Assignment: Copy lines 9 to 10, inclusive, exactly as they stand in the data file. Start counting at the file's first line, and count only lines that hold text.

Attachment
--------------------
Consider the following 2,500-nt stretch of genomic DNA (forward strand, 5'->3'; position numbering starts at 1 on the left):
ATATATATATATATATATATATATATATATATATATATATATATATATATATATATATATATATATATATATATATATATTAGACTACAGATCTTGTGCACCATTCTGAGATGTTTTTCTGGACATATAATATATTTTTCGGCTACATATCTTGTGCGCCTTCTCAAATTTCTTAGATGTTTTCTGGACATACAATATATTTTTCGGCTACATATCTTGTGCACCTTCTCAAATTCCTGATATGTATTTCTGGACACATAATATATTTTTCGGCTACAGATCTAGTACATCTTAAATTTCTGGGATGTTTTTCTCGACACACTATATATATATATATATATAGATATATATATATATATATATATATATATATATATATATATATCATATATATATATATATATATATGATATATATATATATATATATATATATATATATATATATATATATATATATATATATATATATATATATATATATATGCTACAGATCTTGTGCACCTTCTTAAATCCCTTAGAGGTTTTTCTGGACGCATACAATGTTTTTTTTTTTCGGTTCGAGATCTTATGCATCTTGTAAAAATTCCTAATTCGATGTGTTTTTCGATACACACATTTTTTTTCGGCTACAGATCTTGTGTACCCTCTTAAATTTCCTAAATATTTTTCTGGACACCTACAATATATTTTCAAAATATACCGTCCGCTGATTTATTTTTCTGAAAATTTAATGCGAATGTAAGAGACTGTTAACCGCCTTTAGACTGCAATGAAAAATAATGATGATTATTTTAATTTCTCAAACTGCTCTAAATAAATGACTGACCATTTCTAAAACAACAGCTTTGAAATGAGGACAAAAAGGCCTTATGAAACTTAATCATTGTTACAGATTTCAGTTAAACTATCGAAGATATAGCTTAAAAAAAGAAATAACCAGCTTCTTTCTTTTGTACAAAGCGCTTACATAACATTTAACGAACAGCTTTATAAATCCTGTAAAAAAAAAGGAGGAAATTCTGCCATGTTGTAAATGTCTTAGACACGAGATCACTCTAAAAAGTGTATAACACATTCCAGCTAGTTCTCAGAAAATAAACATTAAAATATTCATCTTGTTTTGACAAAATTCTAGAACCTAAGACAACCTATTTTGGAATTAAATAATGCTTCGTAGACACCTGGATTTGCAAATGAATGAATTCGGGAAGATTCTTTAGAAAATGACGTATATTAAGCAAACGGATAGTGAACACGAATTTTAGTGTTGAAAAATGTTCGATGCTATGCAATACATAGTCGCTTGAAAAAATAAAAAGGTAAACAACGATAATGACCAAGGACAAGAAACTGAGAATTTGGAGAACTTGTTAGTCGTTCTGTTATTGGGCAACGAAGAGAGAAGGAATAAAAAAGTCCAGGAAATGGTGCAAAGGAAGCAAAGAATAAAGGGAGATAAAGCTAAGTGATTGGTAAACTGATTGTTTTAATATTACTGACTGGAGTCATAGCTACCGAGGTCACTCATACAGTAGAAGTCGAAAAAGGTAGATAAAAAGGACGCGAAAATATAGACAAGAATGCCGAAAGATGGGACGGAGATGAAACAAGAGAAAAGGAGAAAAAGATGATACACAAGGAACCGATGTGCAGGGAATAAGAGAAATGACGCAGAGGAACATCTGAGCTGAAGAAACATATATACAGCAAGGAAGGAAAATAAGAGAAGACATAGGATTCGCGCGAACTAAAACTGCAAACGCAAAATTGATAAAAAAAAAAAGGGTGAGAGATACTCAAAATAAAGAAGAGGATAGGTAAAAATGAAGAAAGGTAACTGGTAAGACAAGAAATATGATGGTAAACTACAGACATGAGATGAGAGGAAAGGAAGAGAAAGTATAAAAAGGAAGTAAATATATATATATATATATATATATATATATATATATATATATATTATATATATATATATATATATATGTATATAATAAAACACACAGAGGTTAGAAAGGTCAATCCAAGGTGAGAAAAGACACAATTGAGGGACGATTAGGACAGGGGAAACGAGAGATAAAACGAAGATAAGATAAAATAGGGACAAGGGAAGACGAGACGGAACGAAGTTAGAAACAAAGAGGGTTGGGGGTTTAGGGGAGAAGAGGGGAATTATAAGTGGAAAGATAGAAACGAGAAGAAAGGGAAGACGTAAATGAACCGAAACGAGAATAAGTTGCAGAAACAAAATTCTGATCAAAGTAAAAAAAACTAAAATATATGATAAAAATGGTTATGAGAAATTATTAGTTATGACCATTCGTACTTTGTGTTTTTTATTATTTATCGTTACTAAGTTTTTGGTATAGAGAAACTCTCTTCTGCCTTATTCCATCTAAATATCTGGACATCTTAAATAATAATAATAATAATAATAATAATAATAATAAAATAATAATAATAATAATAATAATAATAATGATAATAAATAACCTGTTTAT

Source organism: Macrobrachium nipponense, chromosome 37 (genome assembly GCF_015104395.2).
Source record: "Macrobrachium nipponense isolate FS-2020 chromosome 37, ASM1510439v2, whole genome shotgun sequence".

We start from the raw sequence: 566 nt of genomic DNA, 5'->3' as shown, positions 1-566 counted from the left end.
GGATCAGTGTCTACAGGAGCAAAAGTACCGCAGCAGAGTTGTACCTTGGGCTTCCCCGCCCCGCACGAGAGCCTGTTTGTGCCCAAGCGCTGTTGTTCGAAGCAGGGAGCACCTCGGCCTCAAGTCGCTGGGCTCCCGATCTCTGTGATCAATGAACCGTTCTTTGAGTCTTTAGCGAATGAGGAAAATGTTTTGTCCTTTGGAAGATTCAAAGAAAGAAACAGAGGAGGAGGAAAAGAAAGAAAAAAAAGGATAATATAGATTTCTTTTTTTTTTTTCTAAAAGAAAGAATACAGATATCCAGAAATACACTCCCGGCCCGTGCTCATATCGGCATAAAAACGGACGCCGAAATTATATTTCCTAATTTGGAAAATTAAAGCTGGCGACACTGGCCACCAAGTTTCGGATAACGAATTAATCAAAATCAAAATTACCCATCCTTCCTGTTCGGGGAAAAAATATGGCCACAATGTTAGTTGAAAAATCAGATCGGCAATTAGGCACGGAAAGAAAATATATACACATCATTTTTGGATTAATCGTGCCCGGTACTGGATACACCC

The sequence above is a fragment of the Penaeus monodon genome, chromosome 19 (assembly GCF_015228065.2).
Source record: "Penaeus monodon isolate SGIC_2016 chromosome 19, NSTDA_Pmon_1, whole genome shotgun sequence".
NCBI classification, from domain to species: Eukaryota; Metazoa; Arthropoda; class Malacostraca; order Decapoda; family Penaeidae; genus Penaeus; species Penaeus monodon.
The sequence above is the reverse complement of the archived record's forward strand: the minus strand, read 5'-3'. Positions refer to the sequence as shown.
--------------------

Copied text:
NCBI classification, from domain to species: Eukaryota; Metazoa; Arthropoda; class Malacostraca; order Decapoda; family Penaeidae; genus Penaeus; species Penaeus monodon.
The sequence above is the reverse complement of the archived record's forward strand: the minus strand, read 5'-3'. Positions refer to the sequence as shown.